# Hypothesis Testing Question: Average Given, no Level of Significance

I ended up stuck on this review problem and I'm not quite sure where to go from where I got stuck.

The question is: A population distribution is known t have standard deviation 20. Determine the p-value of a test of the hypothesis that the population mean is equal to 50, if the average of 64 observations is 52.5.

std dev = 20

pop. mean = 50

n = 64 observations

avg = 52.5

z = absval(xbar - 50) / (20 / sqrt(64))

I plug in 52.5 for xbar, but I'm not sure where to go from here to obtain the p-value.

Is it p-value = P(z > 2.5/(20/8)), where 52.5 is xbar plugged in? The problem here is that I don't have a level of significance given, so I can't really look-up the z-distribution table. Can someone please give me an explanation for this?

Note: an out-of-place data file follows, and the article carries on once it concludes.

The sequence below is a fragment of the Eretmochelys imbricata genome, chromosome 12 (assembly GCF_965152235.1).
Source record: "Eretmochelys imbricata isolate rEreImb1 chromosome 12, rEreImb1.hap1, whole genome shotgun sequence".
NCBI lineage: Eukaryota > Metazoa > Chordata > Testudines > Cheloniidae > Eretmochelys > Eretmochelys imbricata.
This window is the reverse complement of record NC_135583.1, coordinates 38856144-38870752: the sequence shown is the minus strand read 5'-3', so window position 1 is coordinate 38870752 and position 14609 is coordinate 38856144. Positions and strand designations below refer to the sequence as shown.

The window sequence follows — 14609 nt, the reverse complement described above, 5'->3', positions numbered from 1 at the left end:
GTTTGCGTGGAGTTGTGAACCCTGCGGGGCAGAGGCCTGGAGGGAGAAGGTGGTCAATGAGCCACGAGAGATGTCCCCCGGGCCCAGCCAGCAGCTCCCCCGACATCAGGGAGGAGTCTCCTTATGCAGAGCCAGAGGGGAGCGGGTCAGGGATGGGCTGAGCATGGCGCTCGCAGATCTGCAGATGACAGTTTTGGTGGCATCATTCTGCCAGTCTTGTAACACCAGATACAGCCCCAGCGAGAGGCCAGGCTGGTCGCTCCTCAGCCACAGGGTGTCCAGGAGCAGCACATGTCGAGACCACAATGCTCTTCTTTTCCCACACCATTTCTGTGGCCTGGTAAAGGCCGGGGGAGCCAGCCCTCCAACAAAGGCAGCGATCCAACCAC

You don't need a level of significance to simply find the $p$-value. All you need to do is compute the test statistic: $$z_t = \frac{52.5-50}{\frac{20}{\sqrt{64}}}=1$$ Since you are doing a two-tailed test, using $z_t=1$ yields a $p$-value of $0.3174$
• You are correct in that $0.1587$ would be the $p$-value for a one-tailed test. Here, you are asked to test equality; the alternative hypothesis would be "not equal to", which is a two-tailed test. To compute the $p$-value for a two-tailed test, simply double what you see in your table. – Sloan Jun 1 '15 at 21:59
• It's $0.1587$ if your alternative hypothesis is a one-tailed test. It's twice that if your alternative hypothesis is a two-tailed test -- I read the question as having a two-tailed alternative hypothesis. – Sloan Jun 2 '15 at 18:23